Step 1: Listen to your own body for wisdomBefore jumping on the gluten-free bandwagon, consider the physical and emotional effects you experience after a thick slice of bread or a bowl of pasta. How does it make you feel? Do you feel hot or cold after eating gluten? Tired or hyperactive? Do you experience any discomfort anywhere? Some people are allergic, others simply can't digest wheat (an intolerance only) because it is too heavy and gooey. If you have a...
Step 2: Experiment with eliminating wheat from your dietIf you're still unsure how your body reacts to wheat, try a wheat-free diet for 2 weeks. See if you feel a difference. Then, add it back, a little at a time. Sometimes, it seems that life without wheat is nearly impossible. When you start to wonder how you could possibly survive without wheat, keep in mind that 2/3's of the world subsists on rice, corn & potatoes.
Ayurveda is not against wheat or gluten. Traditional Indian Ayurvedic diet includes Rotis - whole wheat flour flatbread. However, like most foods in Ayurveda, a little bit can be medicine and a lot is often poison. Ayurveda favors a diet that includes a wide variety of grains, fruits and vegetables. A nice rule of thumb is to eat wheat at no more than one meal a day in order to keep variety in your diet. Variety is the spice of life! And and a secret to happy digestion! For more tips on figuring out your food intolerances, click here:
ConclusionBy following these steps, you can easily determine whether or not you need to remove gluten from your diet. Sometimes, you may be allergic to 2 or more foods in your diet. In that case you won't notice an improvement in your health by removing wheat alone.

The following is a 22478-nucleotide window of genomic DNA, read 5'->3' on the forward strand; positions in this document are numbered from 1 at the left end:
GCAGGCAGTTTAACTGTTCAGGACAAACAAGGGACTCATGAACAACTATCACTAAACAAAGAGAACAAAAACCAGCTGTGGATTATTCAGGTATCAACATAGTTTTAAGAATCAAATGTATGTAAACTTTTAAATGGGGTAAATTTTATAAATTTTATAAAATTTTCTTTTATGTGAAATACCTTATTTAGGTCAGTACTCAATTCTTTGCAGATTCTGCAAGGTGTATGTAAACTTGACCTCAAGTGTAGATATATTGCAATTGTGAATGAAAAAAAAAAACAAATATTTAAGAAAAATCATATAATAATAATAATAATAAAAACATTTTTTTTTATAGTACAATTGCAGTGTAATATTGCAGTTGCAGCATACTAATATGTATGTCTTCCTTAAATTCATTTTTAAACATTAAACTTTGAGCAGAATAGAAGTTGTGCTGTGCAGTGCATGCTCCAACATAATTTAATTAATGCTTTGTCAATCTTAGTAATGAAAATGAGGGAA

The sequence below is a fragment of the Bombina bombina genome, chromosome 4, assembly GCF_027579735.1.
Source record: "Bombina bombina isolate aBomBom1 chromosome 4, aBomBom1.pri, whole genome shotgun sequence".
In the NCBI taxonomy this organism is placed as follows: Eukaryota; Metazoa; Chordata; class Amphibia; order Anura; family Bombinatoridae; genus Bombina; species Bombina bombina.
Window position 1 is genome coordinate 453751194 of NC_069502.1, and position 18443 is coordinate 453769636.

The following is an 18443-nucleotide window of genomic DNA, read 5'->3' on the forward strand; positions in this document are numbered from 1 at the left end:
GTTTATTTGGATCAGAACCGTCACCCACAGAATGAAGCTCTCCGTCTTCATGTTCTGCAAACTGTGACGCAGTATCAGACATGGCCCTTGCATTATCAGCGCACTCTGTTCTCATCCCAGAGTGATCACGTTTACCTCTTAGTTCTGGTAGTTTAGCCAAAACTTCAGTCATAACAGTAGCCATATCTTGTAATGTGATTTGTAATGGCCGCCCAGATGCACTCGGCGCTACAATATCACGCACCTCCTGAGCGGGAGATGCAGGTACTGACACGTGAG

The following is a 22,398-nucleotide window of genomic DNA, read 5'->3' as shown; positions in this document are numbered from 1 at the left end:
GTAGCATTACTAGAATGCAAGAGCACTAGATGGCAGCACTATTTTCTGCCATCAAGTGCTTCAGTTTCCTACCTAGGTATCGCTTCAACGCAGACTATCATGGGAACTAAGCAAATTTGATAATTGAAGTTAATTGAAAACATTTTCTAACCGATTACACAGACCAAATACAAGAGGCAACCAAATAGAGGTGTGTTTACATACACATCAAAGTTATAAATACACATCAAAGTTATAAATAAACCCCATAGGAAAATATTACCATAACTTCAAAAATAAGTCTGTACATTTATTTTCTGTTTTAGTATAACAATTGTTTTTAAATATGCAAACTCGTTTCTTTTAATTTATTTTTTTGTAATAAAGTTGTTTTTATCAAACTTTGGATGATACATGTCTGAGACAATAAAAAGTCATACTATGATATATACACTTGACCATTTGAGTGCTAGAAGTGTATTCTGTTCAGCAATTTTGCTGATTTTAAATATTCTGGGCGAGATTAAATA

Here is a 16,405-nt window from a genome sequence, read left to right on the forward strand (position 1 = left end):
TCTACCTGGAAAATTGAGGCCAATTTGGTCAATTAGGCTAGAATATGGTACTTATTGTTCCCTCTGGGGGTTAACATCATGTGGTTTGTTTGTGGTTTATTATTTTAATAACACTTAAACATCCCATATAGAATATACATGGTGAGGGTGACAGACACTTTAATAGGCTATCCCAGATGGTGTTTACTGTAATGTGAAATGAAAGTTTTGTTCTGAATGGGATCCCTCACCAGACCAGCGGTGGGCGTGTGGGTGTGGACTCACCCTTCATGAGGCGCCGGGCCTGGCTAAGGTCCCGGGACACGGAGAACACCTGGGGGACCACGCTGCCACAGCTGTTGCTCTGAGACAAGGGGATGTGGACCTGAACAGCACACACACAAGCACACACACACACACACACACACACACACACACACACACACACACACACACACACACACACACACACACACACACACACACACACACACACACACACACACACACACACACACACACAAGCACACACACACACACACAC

What To Do If You Have an Allergy or Intolerance to WheatIf you have an allergy to wheat, you must remove wheat and products containing gluten from your diet. Gluten appears as an additive in many popular foods, sauces and condiments, so do your research.
You may purchase one of these guidelines for reducing allergy symptoms:
Sometimes gluten free alternatives are worse than wheat itself, especially when manufacturers try to make bread using highly processed ingredients to compensate for the absence of gluten. Examples include additives like xantham gum. If you have trouble digesting wheat, try the natural approach by simply eating a corn tortilla, or homefries instead. Here are some gluten free options:
Other Tips to Improve Your Tolerance to Wheat
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About the AuthorJohn Immel, the founder of Joyful Belly, teaches people how to have a healthy diet and lifestyle with Ayurveda. His approach to Ayurveda exudes a certain ease, which many find enjoyable and insightful. His online course Balance Your Ayurvedic Diet in a Week provides tools for gracefully healing with Ayurveda to thousands. John also directs Joyful Belly's School of Ayurveda , which specializes in digestive tract pathology & Ayurvedic nutrition. John and his wife Natalie recently published Explore Your Hunger: A Guide to Hunger, Appetite & Food.
John's interest in Ayurveda and digestive tract pathology was inspired by a complex digestive disorder acquired from years of international travel, including his public service work in South Asia. John's commitment to the detailed study of digestive disorders reflects his zeal to get down to the roots of the problem. His hope and belief in the capacity of each & every client to improve their quality of life is nothing short of a personal passion. John's creativity in the kitchen and delight in cooking for others comes from his family oriented upbringing. In addition to his certification in Ayurveda, John holds a bachelor's degree in mathematics from Harvard University.
John enjoys sharing Ayurveda within the context of his Catholic roots, and finds Ayurveda gives him an opportunity to participate in the healing mission of the Church. Jesus expressed God's love by feeding and healing the sick. That kindness is the fundamental ministry of Ayurveda as well.
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Very useful Information
Very interesting article adding some balanced info to the why or why not eat gluten. Is there a reason why the reaction to gluten (and dairy) is often a few days later? And why it can induce tiredness a few days later (is digestion still happening or should it be in the system by then?)?
Extremely clear and practical. Thank you!